Food waste and food loss is a $2.5 trillion problem

December 14, 2022
2 minutes
reading time

Digital fresh forwarding can drive efficiency and accountability and help the fight against food loss.

Food waste and loss are often interchangeable but refer to different aspects of the global food supply chain.

Food waste refers to discarded edible food, either at the consumer level or during the production and distribution process. This can include uneaten food thrown away by households and food that grocery stores or restaurants discard due to spoilage or cosmetic imperfections. Food waste is a major problem, as it not only results in the loss of valuable resources but also has negative environmental impacts, such as the production of methane gas from landfills.

Food loss, on the other hand, refers to the reduction in edible food at various supply chain stages, from production to consumption. This can include pests, disease, and improper storage, which can cause crops to spoil or become unedible. Food loss can also occur due to inefficiencies in the supply chain, such as long distances between production and consumption, which can lead to spoilage.

In general, food waste and food loss are both major problems in the global food supply chain, and we need to address them to improve food security and reduce the environmental impacts of food production.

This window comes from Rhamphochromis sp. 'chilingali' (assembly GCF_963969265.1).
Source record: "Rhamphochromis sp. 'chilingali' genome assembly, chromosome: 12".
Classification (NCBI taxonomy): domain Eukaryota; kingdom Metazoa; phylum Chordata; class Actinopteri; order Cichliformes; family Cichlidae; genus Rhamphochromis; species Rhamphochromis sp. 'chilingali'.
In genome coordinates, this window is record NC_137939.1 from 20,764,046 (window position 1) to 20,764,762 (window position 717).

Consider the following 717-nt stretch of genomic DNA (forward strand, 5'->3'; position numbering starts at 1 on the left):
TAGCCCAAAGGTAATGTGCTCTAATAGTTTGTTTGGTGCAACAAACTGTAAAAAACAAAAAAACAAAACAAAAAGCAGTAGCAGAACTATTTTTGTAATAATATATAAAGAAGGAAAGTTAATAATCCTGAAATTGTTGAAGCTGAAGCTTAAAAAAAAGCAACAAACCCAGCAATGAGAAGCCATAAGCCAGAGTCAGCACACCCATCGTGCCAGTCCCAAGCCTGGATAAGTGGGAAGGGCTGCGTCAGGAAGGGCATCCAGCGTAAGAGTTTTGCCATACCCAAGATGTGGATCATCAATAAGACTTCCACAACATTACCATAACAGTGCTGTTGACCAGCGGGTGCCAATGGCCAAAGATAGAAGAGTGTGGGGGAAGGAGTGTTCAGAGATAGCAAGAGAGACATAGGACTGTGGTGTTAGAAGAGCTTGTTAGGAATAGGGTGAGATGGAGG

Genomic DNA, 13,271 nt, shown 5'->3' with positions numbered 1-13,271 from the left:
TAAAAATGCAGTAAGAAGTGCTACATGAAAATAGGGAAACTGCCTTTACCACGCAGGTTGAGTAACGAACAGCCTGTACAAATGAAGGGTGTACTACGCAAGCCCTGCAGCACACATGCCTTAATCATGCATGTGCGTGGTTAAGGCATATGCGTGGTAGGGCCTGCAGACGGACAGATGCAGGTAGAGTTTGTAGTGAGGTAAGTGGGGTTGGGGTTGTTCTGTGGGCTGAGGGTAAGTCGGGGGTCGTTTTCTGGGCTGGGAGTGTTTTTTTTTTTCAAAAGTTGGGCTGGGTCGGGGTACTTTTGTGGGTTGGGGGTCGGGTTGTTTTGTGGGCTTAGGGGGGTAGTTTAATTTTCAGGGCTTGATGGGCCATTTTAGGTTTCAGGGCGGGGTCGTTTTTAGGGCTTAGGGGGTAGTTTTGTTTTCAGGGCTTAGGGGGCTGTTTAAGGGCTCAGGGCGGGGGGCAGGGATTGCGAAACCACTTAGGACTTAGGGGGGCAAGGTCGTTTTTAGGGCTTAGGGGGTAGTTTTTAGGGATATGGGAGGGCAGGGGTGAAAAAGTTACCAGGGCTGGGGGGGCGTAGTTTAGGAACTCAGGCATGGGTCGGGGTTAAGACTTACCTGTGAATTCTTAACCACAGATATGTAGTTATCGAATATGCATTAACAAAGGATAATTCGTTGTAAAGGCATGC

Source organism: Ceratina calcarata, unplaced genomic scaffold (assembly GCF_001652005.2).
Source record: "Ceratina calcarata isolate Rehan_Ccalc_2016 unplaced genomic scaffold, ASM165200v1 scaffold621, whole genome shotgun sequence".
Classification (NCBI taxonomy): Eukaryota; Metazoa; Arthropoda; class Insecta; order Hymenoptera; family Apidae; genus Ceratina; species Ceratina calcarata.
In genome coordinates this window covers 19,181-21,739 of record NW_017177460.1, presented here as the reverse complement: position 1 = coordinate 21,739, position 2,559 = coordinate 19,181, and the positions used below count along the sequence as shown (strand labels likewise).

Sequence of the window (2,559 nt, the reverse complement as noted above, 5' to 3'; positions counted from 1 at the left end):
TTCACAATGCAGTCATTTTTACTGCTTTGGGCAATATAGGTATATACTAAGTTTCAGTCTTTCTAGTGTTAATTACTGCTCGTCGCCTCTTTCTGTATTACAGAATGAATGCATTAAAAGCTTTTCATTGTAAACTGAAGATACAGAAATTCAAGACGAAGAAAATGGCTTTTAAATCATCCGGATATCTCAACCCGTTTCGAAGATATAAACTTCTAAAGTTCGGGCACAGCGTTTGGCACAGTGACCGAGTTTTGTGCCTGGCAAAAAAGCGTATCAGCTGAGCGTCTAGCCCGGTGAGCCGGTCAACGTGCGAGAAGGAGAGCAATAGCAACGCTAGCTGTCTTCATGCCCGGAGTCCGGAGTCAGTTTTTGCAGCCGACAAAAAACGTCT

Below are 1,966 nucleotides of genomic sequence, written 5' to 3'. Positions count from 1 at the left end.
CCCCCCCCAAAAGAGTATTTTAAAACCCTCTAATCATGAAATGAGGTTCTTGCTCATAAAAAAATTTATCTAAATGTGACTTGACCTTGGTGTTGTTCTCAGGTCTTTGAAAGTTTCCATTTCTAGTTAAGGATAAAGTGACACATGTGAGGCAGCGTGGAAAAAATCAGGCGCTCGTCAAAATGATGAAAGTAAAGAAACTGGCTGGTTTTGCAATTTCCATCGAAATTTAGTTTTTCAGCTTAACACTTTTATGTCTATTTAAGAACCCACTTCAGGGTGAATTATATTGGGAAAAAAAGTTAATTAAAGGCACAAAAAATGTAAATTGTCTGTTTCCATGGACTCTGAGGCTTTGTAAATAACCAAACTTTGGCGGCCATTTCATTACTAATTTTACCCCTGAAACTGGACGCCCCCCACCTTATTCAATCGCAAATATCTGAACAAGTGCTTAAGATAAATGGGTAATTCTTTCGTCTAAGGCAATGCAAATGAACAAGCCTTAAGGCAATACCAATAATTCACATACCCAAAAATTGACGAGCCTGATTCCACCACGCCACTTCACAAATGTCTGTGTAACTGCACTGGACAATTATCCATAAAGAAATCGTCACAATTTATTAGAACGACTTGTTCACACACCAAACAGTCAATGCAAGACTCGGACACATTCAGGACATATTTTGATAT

On a global stage, we waste 1.3B tons of food every year, according to The world bank estimates this issue to cost society around $2.5 trillion.  


Food waste is prominent in the richer areas of the world. In the US, food waste makes up almost 60% of the challenge. We buy more than we eat, which is a problem that many innovative companies like Too Good To Go try to tackle.

The world is hard at work to prevent food loss and waste. In the Netherlands, vertical farming has gained significant traction in recent years. Many companies adopt this innovative approach to food production. One of the main advantages of vertical farming in the Netherlands is the ability to grow crops in urban environments, which can help to reduce food waste in the supply chain. 

Crops grown in an urban environment can help reduce food waste. It brings production closer to consumption and not only reduces the distance that food needs to travel but also allows for more efficient distribution, which can help to reduce waste.

Shypple is a transport solution for the food supply chain. Growers and distributors accurately track the movement of their fresh produce and see every move as it happens. The benefit of a collaborative system is that all partners know every change, which reduces downtime and makes every move a little faster. Most communication today is manual; shypple takes those conversations into a standardized environment where everyone gets the same information at the same time, where they want it, be it by email or directly in the system.

Accurate information ensures accountability. Accountability creates trust and forward movement.

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